On and on I went, needlepointing, crocheting mass quantities of doilies...until that one day in 1978 when I went to a bookstore during my lunch hour and saw it: A Treasury of Knitting Patterns I pored over the book, anguished over the price and my inability to make one darn thing in it. But for months, every payday I would go to that bookstore, buy a few magazines, and lust over Barbara Walker's Treasury of Knitting Patterns.  I was particularly in love with the Frost Flowers pattern - it's on the cover of the reprinted edition above, but I stumbled across it on page 204 and was (still am!) totally enamored.  I wanted to learn to knit if for no other reason than to knit the Frost Flowers pattern.

It took an ugly breakup right before Christmas, a horrific blind date shortly thereafter, and being alone on Valentine's Day to spur me into knitting action. One Friday, I bit the bullet and bought that Treasury of Knitting Patterns.  It cost over $30 in 1978 - a lot of moola for yer average secretarial-type gal!!! On the way home from work, I stopped at a department store and bought some yarn (Red Heart, no doubt...) and a pair of #8 needles, then went to the grocery and bought the ingredients for a big pot of chili. Yup, I was locking myself in and not coming out till I could knit!!!  I also knew I'd be eating chili for a long time since I'd spent a goodly chunk of my grocery money on that pattern book...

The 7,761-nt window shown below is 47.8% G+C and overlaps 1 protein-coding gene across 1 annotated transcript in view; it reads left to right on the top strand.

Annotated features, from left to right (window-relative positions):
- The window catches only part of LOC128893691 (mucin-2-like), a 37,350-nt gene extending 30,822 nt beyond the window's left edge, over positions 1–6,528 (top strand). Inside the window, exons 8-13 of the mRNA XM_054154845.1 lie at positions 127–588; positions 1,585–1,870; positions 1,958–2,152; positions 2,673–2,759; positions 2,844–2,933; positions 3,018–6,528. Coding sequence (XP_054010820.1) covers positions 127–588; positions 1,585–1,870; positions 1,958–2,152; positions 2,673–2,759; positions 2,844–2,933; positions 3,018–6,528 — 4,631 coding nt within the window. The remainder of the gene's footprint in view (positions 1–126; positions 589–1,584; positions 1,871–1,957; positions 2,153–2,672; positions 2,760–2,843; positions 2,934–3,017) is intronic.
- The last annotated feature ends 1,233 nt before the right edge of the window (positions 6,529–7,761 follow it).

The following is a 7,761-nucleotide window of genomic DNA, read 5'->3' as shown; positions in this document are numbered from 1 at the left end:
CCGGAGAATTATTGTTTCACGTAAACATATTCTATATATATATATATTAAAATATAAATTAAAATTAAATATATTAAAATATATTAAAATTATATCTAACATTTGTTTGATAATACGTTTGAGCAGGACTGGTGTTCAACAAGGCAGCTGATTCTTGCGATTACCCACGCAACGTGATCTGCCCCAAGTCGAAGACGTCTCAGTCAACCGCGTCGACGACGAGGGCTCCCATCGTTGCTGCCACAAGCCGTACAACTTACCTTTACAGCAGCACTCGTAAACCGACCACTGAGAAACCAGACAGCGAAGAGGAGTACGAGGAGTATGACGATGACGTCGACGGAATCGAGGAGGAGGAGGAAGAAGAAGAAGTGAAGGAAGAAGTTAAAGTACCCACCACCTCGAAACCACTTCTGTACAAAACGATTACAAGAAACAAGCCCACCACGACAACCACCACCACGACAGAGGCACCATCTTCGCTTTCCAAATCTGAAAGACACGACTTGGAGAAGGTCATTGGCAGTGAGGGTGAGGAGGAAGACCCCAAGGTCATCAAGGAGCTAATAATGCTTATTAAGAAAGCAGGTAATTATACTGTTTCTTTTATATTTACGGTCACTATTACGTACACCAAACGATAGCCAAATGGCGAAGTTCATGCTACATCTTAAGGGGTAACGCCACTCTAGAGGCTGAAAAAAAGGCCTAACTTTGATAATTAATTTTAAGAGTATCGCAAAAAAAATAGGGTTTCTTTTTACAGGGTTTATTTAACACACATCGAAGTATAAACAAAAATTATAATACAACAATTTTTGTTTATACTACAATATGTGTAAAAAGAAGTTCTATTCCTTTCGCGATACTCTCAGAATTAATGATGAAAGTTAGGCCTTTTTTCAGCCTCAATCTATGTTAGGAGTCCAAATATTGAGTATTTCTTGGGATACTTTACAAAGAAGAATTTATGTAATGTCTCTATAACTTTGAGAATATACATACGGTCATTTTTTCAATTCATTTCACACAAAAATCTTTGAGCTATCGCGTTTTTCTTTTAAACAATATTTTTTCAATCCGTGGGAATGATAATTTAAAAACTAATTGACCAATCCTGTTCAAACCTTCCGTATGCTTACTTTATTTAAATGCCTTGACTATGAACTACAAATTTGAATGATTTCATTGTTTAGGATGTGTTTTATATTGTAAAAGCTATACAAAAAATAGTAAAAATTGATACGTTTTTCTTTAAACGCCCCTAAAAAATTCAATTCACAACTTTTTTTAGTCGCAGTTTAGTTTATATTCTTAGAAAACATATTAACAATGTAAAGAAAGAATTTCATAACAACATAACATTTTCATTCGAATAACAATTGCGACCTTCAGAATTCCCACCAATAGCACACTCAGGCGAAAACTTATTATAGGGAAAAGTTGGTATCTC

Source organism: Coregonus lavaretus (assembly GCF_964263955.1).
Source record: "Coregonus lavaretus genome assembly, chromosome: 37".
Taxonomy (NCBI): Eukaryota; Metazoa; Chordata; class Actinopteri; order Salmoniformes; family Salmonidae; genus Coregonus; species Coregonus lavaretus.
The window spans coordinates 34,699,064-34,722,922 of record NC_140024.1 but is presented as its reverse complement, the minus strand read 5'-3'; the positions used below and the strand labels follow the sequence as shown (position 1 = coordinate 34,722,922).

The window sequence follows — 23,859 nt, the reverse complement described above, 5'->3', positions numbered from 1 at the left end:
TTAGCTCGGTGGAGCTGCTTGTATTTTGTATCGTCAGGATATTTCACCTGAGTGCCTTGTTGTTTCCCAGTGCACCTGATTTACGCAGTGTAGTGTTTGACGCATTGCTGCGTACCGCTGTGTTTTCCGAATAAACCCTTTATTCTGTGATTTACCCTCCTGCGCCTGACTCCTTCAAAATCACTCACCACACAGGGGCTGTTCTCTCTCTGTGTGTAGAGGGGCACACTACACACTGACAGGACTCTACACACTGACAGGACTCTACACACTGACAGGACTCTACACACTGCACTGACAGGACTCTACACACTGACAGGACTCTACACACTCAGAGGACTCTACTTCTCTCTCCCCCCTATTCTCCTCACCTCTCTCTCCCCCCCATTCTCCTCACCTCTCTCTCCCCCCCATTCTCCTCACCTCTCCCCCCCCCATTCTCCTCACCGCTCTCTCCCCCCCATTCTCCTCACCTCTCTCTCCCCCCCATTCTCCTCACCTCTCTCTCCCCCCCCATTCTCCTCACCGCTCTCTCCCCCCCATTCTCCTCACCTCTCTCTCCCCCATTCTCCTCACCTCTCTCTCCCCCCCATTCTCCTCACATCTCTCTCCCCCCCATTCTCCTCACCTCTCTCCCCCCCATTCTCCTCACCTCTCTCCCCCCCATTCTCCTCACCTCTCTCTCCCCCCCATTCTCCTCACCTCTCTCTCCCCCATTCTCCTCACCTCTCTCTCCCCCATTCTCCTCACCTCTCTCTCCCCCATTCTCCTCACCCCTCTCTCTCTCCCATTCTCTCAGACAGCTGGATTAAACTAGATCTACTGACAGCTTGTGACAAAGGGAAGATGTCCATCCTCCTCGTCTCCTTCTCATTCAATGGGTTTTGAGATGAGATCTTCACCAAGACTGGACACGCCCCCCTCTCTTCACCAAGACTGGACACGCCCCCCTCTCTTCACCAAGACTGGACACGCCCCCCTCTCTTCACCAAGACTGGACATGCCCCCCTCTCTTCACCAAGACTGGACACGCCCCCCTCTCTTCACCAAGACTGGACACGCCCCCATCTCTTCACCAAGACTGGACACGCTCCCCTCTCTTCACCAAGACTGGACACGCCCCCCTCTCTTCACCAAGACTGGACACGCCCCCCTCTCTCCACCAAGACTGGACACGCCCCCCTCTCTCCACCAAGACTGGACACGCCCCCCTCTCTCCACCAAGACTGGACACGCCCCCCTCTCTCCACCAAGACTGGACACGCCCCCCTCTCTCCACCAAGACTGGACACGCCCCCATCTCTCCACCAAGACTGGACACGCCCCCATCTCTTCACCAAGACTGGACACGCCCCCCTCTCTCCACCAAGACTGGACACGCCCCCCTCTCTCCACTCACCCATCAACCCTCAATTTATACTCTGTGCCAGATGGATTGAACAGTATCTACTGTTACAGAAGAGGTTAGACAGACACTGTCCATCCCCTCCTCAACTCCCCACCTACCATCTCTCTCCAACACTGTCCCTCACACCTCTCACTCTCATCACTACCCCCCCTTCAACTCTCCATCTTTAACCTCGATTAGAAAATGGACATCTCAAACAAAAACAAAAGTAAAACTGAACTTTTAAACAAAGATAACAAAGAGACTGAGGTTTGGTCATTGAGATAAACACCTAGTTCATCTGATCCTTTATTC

Me, about two months before knitting entered my life...really...I am a VERY unhappy woman at this point.

Amazingly, it went well. I could remember how to do the knitted cast-on that my mother showed me so many years before. Then I was stumped...what to do next? I knew there was something about throwing the yarn around the needle with my right hand, but no matter how I tried, I could not do it right. I took a break and ate some chili, then spent the rest of the evening drooling over the patterns that I dreamed I would one day be able to make. The disco music was blaring from the club across the street, where I was usually a Friday night regular...but I had bigger fish to fry - I was learning to knit!!!

The next morning, after a breakfast of chili (I was 22, remember...), I sat down with my supplies and began to cast on again. This time, for some reason I will never know (Intuition? My Inner Knitter?), I held the yarn in my left hand, the way I did when crocheting. My cast-on was even, and...holy guacamole!!...I WAS KNITTING!!!!! Purling took a few more hours to figure out and, truth be told, I twisted my purl stitches for several years before I figured out what I was doing wrong and corrected it. I made tons of twisted-purl stitch little baby sweaters for all my friends. Six years later, I designed and knit a gorgeous Aran sweater for my ex-husband...and all the purl stitches were twisted.

Fast forward thirty years, and knitting is as natural to me as breathing. I've taken on other craft challenges, such as bobbin lace and while I love a lot of different crafts, I always come back to knitting. It's my home base, my heart in knit and purl.

My first (and so far only Fair Isle Sweater, knit in 1992. You can tell from the hair, right?).

Thursday, April 22, 2010

Wanna see a butterfly???

Wanna see another butterfly???
So what's up with the butterflies?  Well...they're part of...
Drum roll, trumpet fanfare and confetti...MY FIRST SOCK IS FINISHED!!!!  Wooooo-hooooo!!!!!
Here are a couple more pics...I'm so proud!
Oh, and here's my favorite part!
I love that cute little edging!